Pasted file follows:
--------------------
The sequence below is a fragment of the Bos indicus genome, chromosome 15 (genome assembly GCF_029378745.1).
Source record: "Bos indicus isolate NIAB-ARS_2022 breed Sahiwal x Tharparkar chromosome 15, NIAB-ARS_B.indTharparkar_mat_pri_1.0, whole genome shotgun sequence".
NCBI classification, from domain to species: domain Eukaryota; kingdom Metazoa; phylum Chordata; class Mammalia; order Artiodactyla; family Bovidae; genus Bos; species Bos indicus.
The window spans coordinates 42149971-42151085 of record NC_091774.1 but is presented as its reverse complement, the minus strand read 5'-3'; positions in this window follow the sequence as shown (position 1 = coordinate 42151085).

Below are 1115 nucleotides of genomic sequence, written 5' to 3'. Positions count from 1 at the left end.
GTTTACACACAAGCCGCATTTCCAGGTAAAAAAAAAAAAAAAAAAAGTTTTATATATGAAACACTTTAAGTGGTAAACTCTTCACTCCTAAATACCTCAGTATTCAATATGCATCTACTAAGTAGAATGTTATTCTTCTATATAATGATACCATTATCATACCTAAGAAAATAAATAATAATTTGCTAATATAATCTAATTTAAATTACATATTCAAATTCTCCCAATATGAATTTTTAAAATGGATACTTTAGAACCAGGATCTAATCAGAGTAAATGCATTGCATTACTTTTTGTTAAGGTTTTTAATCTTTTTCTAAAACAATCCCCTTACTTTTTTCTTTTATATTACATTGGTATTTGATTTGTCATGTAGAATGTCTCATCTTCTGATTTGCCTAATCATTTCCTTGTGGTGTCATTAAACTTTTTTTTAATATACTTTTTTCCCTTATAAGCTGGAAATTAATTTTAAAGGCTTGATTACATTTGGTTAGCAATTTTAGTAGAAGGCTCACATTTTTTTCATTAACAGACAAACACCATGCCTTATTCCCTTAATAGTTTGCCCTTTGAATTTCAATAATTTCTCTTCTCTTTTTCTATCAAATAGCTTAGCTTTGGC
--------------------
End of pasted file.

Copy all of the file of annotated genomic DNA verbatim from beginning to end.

The sequence below is a fragment of the Bos indicus genome, chromosome 15 (genome assembly GCF_029378745.1).
Source record: "Bos indicus isolate NIAB-ARS_2022 breed Sahiwal x Tharparkar chromosome 15, NIAB-ARS_B.indTharparkar_mat_pri_1.0, whole genome shotgun sequence".
NCBI classification, from domain to species: domain Eukaryota; kingdom Metazoa; phylum Chordata; class Mammalia; order Artiodactyla; family Bovidae; genus Bos; species Bos indicus.
The window spans coordinates 42149971-42151085 of record NC_091774.1 but is presented as its reverse complement, the minus strand read 5'-3'; positions in this window follow the sequence as shown (position 1 = coordinate 42151085).

Below are 1115 nucleotides of genomic sequence, written 5' to 3'. Positions count from 1 at the left end.
GTTTACACACAAGCCGCATTTCCAGGTAAAAAAAAAAAAAAAAAAAGTTTTATATATGAAACACTTTAAGTGGTAAACTCTTCACTCCTAAATACCTCAGTATTCAATATGCATCTACTAAGTAGAATGTTATTCTTCTATATAATGATACCATTATCATACCTAAGAAAATAAATAATAATTTGCTAATATAATCTAATTTAAATTACATATTCAAATTCTCCCAATATGAATTTTTAAAATGGATACTTTAGAACCAGGATCTAATCAGAGTAAATGCATTGCATTACTTTTTGTTAAGGTTTTTAATCTTTTTCTAAAACAATCCCCTTACTTTTTTCTTTTATATTACATTGGTATTTGATTTGTCATGTAGAATGTCTCATCTTCTGATTTGCCTAATCATTTCCTTGTGGTGTCATTAAACTTTTTTTTAATATACTTTTTTCCCTTATAAGCTGGAAATTAATTTTAAAGGCTTGATTACATTTGGTTAGCAATTTTAGTAGAAGGCTCACATTTTTTTCATTAACAGACAAACACCATGCCTTATTCCCTTAATAGTTTGCCCTTTGAATTTCAATAATTTCTCTTCTCTTTTTCTATCAAATAGCTTAGCTTTGGC